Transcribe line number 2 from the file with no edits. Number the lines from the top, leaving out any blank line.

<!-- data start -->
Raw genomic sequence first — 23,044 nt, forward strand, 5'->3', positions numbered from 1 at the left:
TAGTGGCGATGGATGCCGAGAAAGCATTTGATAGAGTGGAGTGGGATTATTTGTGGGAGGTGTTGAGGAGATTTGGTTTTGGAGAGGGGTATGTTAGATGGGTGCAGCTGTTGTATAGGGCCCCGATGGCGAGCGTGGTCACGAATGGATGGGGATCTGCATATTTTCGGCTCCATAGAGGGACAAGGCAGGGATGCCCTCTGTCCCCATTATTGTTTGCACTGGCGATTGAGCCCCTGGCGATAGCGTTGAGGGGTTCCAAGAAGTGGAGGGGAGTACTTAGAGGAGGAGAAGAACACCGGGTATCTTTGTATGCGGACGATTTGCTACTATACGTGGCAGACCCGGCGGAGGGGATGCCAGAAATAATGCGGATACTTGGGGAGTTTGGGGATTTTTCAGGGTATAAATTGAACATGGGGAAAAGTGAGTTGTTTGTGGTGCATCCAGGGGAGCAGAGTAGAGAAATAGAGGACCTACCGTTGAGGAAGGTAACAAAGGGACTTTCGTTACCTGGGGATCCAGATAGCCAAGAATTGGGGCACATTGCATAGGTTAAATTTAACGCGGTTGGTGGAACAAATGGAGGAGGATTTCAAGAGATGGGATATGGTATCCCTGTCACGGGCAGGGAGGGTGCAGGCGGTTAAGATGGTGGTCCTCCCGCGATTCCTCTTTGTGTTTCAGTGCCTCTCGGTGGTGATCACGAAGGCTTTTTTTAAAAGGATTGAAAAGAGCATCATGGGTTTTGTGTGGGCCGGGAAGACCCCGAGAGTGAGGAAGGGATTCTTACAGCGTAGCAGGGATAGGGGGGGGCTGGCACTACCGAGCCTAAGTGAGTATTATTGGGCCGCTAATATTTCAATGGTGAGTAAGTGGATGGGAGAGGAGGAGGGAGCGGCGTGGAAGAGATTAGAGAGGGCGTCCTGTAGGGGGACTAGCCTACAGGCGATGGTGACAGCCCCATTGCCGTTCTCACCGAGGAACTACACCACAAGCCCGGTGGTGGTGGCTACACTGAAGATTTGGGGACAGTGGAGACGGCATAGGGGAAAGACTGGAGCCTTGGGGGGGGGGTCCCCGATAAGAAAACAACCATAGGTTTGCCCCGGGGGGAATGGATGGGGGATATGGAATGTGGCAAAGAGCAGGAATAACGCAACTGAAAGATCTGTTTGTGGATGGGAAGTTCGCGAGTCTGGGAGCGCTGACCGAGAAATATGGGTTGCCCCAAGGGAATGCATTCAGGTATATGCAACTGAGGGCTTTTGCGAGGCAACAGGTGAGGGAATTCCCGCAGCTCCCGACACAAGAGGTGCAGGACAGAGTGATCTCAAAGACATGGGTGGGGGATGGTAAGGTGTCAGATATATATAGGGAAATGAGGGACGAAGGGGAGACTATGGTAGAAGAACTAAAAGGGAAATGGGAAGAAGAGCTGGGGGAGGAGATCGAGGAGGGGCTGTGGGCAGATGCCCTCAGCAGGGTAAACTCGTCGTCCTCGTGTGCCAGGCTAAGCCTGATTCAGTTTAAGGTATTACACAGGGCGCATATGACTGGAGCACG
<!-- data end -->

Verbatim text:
TAGTGGCGATGGATGCCGAGAAAGCATTTGATAGAGTGGAGTGGGATTATTTGTGGGAGGTGTTGAGGAGATTTGGTTTTGGAGAGGGGTATGTTAGATGGGTGCAGCTGTTGTATAGGGCCCCGATGGCGAGCGTGGTCACGAATGGATGGGGATCTGCATATTTTCGGCTCCATAGAGGGACAAGGCAGGGATGCCCTCTGTCCCCATTATTGTTTGCACTGGCGATTGAGCCCCTGGCGATAGCGTTGAGGGGTTCCAAGAAGTGGAGGGGAGTACTTAGAGGAGGAGAAGAACACCGGGTATCTTTGTATGCGGACGATTTGCTACTATACGTGGCAGACCCGGCGGAGGGGATGCCAGAAATAATGCGGATACTTGGGGAGTTTGGGGATTTTTCAGGGTATAAATTGAACATGGGGAAAAGTGAGTTGTTTGTGGTGCATCCAGGGGAGCAGAGTAGAGAAATAGAGGACCTACCGTTGAGGAAGGTAACAAAGGGACTTTCGTTACCTGGGGATCCAGATAGCCAAGAATTGGGGCACATTGCATAGGTTAAATTTAACGCGGTTGGTGGAACAAATGGAGGAGGATTTCAAGAGATGGGATATGGTATCCCTGTCACGGGCAGGGAGGGTGCAGGCGGTTAAGATGGTGGTCCTCCCGCGATTCCTCTTTGTGTTTCAGTGCCTCTCGGTGGTGATCACGAAGGCTTTTTTTAAAAGGATTGAAAAGAGCATCATGGGTTTTGTGTGGGCCGGGAAGACCCCGAGAGTGAGGAAGGGATTCTTACAGCGTAGCAGGGATAGGGGGGGGCTGGCACTACCGAGCCTAAGTGAGTATTATTGGGCCGCTAATATTTCAATGGTGAGTAAGTGGATGGGAGAGGAGGAGGGAGCGGCGTGGAAGAGATTAGAGAGGGCGTCCTGTAGGGGGACTAGCCTACAGGCGATGGTGACAGCCCCATTGCCGTTCTCACCGAGGAACTACACCACAAGCCCGGTGGTGGTGGCTACACTGAAGATTTGGGGACAGTGGAGACGGCATAGGGGAAAGACTGGAGCCTTGGGGGGGGGGTCCCCGATAAGAAAACAACCATAGGTTTGCCCCGGGGGGAATGGATGGGGGATATGGAATGTGGCAAAGAGCAGGAATAACGCAACTGAAAGATCTGTTTGTGGATGGGAAGTTCGCGAGTCTGGGAGCGCTGACCGAGAAATATGGGTTGCCCCAAGGGAATGCATTCAGGTATATGCAACTGAGGGCTTTTGCGAGGCAACAGGTGAGGGAATTCCCGCAGCTCCCGACACAAGAGGTGCAGGACAGAGTGATCTCAAAGACATGGGTGGGGGATGGTAAGGTGTCAGATATATATAGGGAAATGAGGGACGAAGGGGAGACTATGGTAGAAGAACTAAAAGGGAAATGGGAAGAAGAGCTGGGGGAGGAGATCGAGGAGGGGCTGTGGGCAGATGCCCTCAGCAGGGTAAACTCGTCGTCCTCGTGTGCCAGGCTAAGCCTGATTCAGTTTAAGGTATTACACAGGGCGCATATGACTGGAGCACG